As the Chief Publishing Officer at one of the largest fully open access publishers, my goal is to facilitate the dissemination of science for the benefit of society. It sounds simple, but it really is not. There is a lot of hard work that goes on behind the scenes, a lot of it dependent on the time and effort of volunteers – researchers serving as peer reviewers, Editors and Chief Editors. Without their support, it would not be possible to do what we do.
To reciprocate the invaluable contribution they provide, I strive for openness. Openness in the way I connect with researchers and in the way I foster greater visibility for the research we publish.
Scholarly communication under a subscription model often results in creating unequal access to scientific research – with broader public access shut off completely. I see scientific publishing as a collaborative effort to make a transformative impact on society. And that collaboration – whether it is between researchers and publishers or among publishers – is amplified through openness. The research community’s response to the COVID-19 pandemic has demonstrated in a profound manner the validity of this view.
Over the last couple of months, the world has increasingly been looking to science to solve the problems we currently face. Across the globe, academic publishers are grappling with expectations from academics in virology and epidemiology, as well as governments and the wider scientific community, to have research published rapidly while aiming to ensure it is still rigorously peer reviewed and published following normal workflows.
How did we respond to the COVID-19 crisis?
As academic publishers we have had to think quickly about how we can address the requirements of this situation and create a coordinated response, putting aside normal, long-held publishing competition. I strongly felt the response needed to be collaborative to provide the widest possible societal benefit.
With our content being already openly available, we in the open access sector of the academic publishing industry have started driving forward a collective response to the pandemic; creating new alliances and working on cross-publisher initiatives that would previously have been unheard of. All of this while grappling with moving entire workforces to homeworking, adapting so that production workflows continue, and supporting the increasing numbers of academics in STM who have had more time to write up and submit their research.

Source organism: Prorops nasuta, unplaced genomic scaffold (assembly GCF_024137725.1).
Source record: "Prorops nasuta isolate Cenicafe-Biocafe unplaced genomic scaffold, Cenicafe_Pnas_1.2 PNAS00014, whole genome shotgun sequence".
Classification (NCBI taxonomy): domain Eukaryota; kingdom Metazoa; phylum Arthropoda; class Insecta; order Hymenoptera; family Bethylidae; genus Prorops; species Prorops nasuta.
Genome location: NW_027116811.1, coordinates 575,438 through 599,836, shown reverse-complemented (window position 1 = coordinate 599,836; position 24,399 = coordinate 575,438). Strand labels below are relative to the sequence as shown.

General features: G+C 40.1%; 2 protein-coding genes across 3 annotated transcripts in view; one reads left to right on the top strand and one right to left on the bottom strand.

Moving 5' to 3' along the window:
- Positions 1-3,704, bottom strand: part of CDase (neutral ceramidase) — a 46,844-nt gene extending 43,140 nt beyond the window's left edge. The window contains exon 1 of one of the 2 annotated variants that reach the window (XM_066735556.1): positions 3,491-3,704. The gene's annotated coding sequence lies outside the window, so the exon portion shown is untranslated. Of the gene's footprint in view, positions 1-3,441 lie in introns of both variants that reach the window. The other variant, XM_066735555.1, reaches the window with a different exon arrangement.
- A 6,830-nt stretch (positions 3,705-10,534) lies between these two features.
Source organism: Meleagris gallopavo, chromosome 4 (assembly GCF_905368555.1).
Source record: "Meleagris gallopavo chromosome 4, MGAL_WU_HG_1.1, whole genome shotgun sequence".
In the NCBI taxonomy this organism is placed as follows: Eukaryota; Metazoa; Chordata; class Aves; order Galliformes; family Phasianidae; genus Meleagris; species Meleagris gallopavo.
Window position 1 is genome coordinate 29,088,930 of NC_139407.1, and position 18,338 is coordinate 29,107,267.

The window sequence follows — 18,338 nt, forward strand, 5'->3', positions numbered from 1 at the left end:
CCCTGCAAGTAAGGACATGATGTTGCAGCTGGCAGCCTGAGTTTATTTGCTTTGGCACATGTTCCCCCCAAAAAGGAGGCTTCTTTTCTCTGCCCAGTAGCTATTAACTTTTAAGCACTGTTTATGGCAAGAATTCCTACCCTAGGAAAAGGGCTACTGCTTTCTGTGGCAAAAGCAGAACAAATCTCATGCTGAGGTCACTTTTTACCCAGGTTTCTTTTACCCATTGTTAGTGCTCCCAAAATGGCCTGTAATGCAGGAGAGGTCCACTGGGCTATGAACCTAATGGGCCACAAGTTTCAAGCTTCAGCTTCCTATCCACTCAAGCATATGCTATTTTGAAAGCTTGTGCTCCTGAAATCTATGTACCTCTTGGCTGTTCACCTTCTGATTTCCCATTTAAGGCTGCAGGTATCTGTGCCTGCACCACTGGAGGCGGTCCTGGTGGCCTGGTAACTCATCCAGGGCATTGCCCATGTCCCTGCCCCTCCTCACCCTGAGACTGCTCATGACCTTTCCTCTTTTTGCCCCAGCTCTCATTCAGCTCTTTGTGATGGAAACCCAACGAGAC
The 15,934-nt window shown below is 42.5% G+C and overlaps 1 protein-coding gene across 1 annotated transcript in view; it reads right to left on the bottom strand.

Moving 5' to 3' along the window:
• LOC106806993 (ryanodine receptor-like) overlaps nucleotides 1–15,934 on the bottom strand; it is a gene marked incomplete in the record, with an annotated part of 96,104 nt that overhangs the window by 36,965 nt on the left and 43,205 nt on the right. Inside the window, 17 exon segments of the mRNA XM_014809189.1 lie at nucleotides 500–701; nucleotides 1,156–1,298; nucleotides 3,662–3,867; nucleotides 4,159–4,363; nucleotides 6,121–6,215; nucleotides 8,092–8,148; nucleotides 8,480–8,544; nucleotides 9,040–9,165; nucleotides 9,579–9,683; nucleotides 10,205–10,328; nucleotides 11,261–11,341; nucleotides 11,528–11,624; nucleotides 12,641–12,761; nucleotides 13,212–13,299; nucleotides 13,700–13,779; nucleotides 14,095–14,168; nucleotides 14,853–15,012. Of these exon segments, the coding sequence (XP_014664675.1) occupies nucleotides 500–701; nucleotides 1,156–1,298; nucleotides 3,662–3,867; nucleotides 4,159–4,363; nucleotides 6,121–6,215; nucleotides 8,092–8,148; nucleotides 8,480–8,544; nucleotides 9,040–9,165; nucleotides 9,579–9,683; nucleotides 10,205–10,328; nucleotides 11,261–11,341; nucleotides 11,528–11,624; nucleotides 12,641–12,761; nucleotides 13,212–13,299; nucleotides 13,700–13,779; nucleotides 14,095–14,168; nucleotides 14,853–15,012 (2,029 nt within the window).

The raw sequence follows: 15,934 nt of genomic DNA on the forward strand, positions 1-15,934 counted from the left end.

Wellcome Trust was one of the first funders to create guidelines for COVID-19 work, which many publishers, including Hindawi, have signed up to, and implemented. These include free access to all published work and notifying the WHO of relevant papers at the point of submission. We insist that all COVID-19 submissions are simultaneously uploaded onto BioRxiv or MedRxiv to ensure access for the WHO, and others, immediately.
Some open access publishers have gone further, ourselves included, and have waived article processing fees for any accepted work on COVID-19. In addition, some of us have taken an even bigger step into more active collaboration aimed at ensuring submitted work goes quickly to the right journal, regardless of publisher, and that peer review is accelerated as much as possible.
A group of fully open access publishers and organizations across the industry came together to create a cross-publisher website to host and link all content relevant to the current pandemic – developing a dedicated peer reviewer pool so we ensure we are not over burdening specific academics; and transferring peer-reviewed work between titles and publishers to speed up decision making and ultimately the publication of relevant papers. This means that relevant, peer-reviewed work is published more quickly no matter the journal or publisher it is originally submitted to; during a global pandemic this is more important than who will ultimately publish the work.